I had got the drum from the big boss before I left home this morning. Do not be late tonight. We are going to a show in Melbourne, so don’t forget. I knew it was worth more than my life was worth to forget, so I made sure the message was imprinted on my brain.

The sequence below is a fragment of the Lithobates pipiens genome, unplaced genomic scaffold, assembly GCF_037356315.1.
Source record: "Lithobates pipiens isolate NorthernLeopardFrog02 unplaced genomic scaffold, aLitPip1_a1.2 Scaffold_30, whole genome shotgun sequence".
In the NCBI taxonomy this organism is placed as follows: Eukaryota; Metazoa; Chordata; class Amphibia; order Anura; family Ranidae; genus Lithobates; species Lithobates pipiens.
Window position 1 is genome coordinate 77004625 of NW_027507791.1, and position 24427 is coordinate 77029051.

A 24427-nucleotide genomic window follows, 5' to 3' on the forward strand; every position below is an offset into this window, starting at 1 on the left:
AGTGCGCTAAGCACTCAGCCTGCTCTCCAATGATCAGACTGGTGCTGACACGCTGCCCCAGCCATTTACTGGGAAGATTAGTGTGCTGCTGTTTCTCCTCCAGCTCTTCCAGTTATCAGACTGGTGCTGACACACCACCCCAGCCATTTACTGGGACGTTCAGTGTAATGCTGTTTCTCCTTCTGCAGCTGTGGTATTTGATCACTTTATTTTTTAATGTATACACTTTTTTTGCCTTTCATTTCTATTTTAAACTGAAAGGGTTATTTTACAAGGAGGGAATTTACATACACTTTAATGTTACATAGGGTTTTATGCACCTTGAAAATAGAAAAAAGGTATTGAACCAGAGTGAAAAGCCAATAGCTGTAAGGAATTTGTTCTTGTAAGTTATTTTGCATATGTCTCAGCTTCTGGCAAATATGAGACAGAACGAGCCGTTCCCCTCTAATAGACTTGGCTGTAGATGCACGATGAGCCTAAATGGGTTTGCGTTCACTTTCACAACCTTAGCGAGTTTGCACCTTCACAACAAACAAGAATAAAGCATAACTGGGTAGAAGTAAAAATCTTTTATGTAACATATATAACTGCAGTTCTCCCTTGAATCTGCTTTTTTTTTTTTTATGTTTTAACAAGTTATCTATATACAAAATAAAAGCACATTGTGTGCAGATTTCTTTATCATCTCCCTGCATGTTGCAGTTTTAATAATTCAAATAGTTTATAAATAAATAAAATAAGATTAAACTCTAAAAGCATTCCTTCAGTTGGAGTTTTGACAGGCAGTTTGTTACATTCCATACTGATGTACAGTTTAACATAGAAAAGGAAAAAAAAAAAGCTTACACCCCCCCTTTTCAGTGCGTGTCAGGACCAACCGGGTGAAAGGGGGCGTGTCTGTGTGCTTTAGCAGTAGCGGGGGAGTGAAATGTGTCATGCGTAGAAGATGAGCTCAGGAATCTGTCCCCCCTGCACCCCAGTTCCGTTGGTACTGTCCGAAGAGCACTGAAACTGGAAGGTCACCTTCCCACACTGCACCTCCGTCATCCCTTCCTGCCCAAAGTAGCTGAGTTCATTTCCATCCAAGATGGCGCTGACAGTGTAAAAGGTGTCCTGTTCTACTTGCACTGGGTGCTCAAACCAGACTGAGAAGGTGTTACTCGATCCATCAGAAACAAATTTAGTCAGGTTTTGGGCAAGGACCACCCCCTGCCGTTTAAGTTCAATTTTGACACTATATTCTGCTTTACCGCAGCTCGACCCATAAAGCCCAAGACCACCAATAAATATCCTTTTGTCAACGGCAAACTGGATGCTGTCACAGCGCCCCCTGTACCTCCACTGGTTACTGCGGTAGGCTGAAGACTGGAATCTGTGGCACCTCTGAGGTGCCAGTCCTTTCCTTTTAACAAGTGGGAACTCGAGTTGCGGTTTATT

The day went well. I had dropped off my last passengers and was heading for Belgrave. I went through Olinda Township and planted the foot just a smidgen more than usual down the hill. At about the Cuckoo Restaurant, I was turning into the slight right hand bend when a truck going up hill decided he wanted a little more room and drifted over the white line by about a foot. This left me with no room to play with. I pulled over as far as I could, without hitting the white posts and braked hard. Just at the split second of braking, I hit a really big pot hole. Suddenly the brake pedal was flat on the floor. I got my foot under the pedal and lifted it, but it went straight down again. Just lovely, that is not in my script. What now? I had to slow the old girl down a bit to get into a lower gear. If I changed down now I would over rev the engine and blow it up. There would be pieces of 49’s engine littered all over Olinda. The hand brake had never worked, but I thought if I pulled it on really hard I might get something but it did not make any difference. My mind was racing, but I think the bus was beating my mind easily. As soon as I realised that I had lost my brakes the bus seemed to be doing about one hundred miles an hour. I had two options; I could jump out and leave her. But no, no, that wasn’t an option; I couldn’t leave the old girl. The white posts flashing by also made up my mind that I shouldn’t. So, the only thing I could do was stick with her. Where could I slow down enough to get down a gear? Hell, the other side of Sassafras Township. I went through all the corners between here and Sassafras in my mind. I think I could make all of them but one. The big left hand corner at Rostrevor, just above Sassafras Township, that was a big, big worry. If there was no other traffic, I could drift to the gutter on the right hand side of the road, then cut back to the left and across to the right again. In that way I would straighten the corner enough to get around, I hoped. The tyres were now screaming. On the corners, even if I got through Sassafras, would I slow down enough to change down? I didn’t know. Nothing for it now I would have to wait and see. By the time I got to Rostrevor corner we were low flying. About fifty yards before the corner I drifted to the right hand gutter then pulled hard over to the left. I thought I could feel the wheels lift. If I thought the tyres were screaming before, I was wrong. Now they were screaming. But I kept on the road, don’t tell me how, I did not know. I do know that if 49 had a couple of wings we could have flown to Belgrave. I straightened up and roared through Sassafras Township with my hand on the horn and straddling the white line. I scattered a few sleepy pedestrians and woke up everyone in town. Now the big worry was, would the hill slow us down enough to get into third gear? By the time I got to the Crescent we were still low flying and I was really worried. If I could not get her under control by the top of the hill there were no other hills I could use to stop before the big drop to Ferntree Gully. I would have to put her into the bush at the Sherbrook turn off. The trouble with bush is there are these big trees and I did not want to stop that quickly. We were fifty yards off the top of the hill and still going too fast for my liking, but it was now or never, I revved her up as hard as I could then changed down to third. The engine screamed like a Formula 1 racing car, but stayed in one piece. Then slowly the revs dropped, so did my miles per hour. Just before the top of the ridge, I changed to second gear and pulled over into a very wide grass verge and stopped. I felt like I had just run a hundred yard dash in record time. Out of breath and my hands were shaking. Most of the time bus driving I could have half asleep, but every now and then it did get interesting, didn’t it? I think that was the fastest anyone had moved in Sassafras for many years.